According to the latest Harbour Report, Toyota leads the way in overall automaker productivity, needing only 29.93 hours to make a car. Nissan came next at 29.97 hours, with Honda third at 31.63 hours. Those numbers cover stamping, engine and transmission production, and car assembly.

When it came to domestics, GM showed the way in individual measures, leading the individual categories of engine production, transmission production, and vehicle assembly at three different plants. Honda's Marysville Plant lead the way in stamping. The Big Three gained in productivity on their import rivals, with "quality advances and more flexible labor agreements" the cause of improvements. According to Ron Harbour, head of Harbour Consulting, "General Motors essentially caught Toyota in vehicle assembly productivity" -- though the actual number for GM is 32.36 hours to make a car, which was a 2.5% improvement over the year before.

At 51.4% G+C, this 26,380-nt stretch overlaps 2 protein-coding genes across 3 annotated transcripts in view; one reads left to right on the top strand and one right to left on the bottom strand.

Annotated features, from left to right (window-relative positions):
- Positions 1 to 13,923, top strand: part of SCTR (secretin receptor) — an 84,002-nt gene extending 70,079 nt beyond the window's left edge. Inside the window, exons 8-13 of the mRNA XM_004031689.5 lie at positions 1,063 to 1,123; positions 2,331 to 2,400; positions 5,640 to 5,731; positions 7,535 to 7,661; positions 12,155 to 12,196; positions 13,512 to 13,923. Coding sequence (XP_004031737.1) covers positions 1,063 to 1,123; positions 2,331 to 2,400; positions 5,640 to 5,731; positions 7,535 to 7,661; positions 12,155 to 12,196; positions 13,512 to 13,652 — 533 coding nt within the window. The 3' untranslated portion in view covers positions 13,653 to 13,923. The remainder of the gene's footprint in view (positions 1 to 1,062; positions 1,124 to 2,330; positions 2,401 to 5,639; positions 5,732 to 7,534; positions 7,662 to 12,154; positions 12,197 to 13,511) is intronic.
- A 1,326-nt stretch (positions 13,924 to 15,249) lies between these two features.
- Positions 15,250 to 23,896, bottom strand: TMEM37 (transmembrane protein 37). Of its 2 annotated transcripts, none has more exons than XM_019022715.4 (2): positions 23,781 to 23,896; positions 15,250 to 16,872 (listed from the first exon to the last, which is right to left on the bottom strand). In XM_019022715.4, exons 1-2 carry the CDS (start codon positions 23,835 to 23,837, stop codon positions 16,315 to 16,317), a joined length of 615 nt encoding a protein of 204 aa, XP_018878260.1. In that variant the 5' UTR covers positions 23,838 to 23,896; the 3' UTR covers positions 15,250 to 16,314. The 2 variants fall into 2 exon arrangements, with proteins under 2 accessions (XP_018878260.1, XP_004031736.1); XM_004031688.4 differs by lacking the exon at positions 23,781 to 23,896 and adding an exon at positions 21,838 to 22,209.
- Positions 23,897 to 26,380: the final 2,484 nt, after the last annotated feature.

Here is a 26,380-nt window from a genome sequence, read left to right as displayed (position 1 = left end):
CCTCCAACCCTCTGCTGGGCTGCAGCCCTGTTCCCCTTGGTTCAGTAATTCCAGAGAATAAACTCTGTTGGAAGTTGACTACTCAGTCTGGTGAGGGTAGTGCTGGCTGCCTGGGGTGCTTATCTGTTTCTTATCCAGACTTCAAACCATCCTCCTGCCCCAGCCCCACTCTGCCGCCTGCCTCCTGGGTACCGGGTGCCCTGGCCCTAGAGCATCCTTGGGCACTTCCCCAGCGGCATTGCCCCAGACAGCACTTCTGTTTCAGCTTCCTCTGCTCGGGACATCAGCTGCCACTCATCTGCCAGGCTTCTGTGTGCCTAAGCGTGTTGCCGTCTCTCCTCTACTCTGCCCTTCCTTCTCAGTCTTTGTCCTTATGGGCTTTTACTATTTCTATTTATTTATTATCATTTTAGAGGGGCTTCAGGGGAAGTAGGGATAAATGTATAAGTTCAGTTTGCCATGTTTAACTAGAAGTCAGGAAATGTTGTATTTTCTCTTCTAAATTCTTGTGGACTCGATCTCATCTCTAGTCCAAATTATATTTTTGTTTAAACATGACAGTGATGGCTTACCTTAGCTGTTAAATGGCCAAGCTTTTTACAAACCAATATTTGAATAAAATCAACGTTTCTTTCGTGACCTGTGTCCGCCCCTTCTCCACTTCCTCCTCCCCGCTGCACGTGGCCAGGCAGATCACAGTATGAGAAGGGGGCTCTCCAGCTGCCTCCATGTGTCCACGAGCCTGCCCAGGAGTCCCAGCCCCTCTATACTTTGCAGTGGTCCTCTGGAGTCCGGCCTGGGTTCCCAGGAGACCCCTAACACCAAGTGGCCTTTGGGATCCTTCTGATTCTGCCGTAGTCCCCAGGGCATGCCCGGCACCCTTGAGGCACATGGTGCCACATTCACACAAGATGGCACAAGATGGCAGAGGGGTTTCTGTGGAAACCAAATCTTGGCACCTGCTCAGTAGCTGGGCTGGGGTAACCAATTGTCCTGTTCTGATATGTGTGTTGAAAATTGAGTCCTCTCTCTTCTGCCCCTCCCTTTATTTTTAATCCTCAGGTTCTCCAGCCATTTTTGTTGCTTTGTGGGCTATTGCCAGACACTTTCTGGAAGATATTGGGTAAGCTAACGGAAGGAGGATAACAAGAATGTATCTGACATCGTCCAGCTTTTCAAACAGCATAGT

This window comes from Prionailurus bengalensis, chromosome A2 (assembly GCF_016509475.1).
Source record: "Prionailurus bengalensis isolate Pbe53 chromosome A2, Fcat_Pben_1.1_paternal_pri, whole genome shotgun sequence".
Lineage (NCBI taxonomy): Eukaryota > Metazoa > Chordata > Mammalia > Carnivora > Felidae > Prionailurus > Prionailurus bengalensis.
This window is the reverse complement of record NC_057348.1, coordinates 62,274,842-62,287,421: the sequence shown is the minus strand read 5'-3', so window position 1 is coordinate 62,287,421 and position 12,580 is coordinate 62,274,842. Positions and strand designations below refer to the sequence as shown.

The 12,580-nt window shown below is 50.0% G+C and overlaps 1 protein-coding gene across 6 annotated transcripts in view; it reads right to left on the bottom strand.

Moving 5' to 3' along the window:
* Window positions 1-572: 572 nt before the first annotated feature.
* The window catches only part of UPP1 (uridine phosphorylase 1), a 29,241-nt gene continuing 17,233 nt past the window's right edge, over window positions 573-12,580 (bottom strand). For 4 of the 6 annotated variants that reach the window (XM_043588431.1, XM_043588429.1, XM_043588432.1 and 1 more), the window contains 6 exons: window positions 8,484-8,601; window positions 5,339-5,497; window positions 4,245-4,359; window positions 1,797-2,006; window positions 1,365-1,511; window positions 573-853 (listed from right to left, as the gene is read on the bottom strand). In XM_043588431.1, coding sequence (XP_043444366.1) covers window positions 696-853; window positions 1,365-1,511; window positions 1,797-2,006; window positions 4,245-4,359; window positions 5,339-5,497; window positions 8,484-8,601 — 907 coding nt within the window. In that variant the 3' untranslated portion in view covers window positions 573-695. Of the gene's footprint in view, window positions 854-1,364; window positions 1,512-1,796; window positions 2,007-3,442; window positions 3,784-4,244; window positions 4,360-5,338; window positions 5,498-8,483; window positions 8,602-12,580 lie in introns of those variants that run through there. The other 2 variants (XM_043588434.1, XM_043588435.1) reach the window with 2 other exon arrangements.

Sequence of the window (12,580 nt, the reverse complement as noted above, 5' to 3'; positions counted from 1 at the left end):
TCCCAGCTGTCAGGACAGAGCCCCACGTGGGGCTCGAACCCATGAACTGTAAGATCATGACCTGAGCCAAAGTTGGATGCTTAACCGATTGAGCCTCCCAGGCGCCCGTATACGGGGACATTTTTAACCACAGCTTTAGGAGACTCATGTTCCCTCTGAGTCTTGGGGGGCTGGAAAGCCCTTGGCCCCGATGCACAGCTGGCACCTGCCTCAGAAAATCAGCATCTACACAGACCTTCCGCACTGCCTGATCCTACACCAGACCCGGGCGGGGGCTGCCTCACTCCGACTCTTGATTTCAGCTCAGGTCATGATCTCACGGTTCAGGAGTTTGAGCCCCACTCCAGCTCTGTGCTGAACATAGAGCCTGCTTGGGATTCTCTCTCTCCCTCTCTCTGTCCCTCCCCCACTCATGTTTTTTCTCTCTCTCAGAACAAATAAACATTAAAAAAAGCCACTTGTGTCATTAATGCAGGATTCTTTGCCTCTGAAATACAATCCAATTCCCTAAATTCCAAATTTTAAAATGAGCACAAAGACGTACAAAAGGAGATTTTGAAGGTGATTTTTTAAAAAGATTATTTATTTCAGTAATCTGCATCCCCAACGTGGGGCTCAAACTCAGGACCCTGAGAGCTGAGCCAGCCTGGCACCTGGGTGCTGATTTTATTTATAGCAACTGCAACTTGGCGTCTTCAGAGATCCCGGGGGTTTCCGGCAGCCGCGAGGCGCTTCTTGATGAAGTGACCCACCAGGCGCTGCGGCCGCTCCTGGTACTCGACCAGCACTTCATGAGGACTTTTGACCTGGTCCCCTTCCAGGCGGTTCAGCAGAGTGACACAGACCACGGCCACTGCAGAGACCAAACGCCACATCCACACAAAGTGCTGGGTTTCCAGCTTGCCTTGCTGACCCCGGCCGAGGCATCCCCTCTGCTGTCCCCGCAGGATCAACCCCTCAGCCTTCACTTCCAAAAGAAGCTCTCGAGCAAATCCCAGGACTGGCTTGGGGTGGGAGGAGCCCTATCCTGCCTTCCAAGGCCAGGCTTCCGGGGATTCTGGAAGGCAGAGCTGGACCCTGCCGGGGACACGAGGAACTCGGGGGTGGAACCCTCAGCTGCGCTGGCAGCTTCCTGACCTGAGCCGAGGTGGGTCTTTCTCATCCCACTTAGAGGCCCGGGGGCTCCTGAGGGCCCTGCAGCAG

To be expected, although the domestics put up solid productivity numbers, profit-per-vehicle still lagged. Toyota and Honda made, on average, $1,200 pre-tax profit on each car sold in the US. The Big Three lost anywhere from $1,072 to $5,234 last year on every vehicle sold. Health care and pension liabilities and incentives were to blame.

[Source: Auto News]


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